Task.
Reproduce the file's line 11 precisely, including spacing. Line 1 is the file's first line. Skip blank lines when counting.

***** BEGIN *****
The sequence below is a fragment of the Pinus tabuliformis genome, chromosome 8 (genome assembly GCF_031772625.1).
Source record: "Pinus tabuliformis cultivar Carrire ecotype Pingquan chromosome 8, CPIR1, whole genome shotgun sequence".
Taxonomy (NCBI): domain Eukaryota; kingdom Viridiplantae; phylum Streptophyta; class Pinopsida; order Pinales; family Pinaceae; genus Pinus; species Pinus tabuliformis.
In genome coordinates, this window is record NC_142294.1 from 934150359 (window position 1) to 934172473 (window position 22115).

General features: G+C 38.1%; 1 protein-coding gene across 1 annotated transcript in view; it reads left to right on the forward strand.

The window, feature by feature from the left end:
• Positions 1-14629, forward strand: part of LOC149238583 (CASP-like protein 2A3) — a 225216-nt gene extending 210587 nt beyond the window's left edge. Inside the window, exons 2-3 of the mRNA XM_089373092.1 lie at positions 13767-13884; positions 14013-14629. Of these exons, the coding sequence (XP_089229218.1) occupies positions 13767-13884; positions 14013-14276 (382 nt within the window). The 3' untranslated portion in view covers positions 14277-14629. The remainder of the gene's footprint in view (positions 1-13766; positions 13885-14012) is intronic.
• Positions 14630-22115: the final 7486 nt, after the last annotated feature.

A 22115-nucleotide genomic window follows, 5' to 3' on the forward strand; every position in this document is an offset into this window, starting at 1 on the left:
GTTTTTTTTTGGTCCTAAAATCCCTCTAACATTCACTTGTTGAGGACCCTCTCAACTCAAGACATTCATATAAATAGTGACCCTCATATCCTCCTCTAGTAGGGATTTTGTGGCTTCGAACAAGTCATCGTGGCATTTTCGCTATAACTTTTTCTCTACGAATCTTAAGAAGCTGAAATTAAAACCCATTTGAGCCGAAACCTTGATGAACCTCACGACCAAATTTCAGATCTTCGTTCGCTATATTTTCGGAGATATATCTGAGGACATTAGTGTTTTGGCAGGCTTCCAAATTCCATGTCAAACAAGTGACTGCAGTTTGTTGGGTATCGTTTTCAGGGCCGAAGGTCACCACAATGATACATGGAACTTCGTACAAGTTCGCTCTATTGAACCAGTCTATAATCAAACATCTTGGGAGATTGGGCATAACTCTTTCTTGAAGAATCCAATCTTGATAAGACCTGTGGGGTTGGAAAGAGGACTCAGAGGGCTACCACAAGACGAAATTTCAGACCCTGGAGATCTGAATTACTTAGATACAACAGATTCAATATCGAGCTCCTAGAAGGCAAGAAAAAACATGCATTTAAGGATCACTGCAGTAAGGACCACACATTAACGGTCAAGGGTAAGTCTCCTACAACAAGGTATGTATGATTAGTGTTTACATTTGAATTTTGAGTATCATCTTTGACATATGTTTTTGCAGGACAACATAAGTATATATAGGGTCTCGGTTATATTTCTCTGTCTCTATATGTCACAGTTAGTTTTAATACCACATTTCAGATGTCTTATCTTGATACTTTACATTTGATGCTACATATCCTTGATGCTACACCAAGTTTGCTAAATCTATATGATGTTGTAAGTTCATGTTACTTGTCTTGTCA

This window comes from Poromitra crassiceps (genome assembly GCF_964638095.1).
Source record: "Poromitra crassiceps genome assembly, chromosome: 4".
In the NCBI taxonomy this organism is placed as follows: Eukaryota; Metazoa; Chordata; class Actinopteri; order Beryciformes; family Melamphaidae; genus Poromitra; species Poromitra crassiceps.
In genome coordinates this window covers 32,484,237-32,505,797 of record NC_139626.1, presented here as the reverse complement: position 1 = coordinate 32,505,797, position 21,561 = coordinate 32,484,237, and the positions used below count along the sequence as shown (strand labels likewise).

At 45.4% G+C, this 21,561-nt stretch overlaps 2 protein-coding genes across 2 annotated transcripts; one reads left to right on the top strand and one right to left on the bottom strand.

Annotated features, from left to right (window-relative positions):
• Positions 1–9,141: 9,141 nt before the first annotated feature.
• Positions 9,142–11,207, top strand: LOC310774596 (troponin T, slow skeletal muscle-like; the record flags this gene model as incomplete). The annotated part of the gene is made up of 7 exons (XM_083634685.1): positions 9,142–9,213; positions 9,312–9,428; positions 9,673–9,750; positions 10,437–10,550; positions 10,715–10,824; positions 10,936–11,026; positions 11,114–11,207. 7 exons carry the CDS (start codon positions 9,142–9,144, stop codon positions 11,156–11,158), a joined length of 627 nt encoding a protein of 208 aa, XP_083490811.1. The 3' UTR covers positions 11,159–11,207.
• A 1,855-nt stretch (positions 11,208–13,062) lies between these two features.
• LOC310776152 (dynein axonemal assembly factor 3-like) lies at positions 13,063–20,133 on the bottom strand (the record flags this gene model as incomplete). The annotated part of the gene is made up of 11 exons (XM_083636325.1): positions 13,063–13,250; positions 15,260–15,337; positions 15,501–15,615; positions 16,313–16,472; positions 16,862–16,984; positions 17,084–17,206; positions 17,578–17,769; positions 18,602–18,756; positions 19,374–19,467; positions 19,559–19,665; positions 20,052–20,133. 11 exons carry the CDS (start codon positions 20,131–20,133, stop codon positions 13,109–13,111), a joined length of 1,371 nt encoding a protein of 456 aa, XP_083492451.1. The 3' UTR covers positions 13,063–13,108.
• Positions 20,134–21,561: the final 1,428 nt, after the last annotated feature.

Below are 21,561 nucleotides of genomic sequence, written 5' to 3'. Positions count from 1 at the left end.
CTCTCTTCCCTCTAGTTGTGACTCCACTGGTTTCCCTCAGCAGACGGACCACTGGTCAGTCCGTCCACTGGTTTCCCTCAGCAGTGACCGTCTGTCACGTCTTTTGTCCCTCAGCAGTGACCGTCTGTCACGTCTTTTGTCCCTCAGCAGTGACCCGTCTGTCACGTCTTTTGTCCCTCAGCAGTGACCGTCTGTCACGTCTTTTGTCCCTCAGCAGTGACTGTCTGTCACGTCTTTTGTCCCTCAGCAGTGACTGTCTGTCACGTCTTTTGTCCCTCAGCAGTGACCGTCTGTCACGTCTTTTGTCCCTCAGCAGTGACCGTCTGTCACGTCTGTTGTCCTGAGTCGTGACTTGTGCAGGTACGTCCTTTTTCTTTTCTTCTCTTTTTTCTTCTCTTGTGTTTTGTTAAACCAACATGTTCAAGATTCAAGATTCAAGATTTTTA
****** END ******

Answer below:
This window comes from Poromitra crassiceps (genome assembly GCF_964638095.1).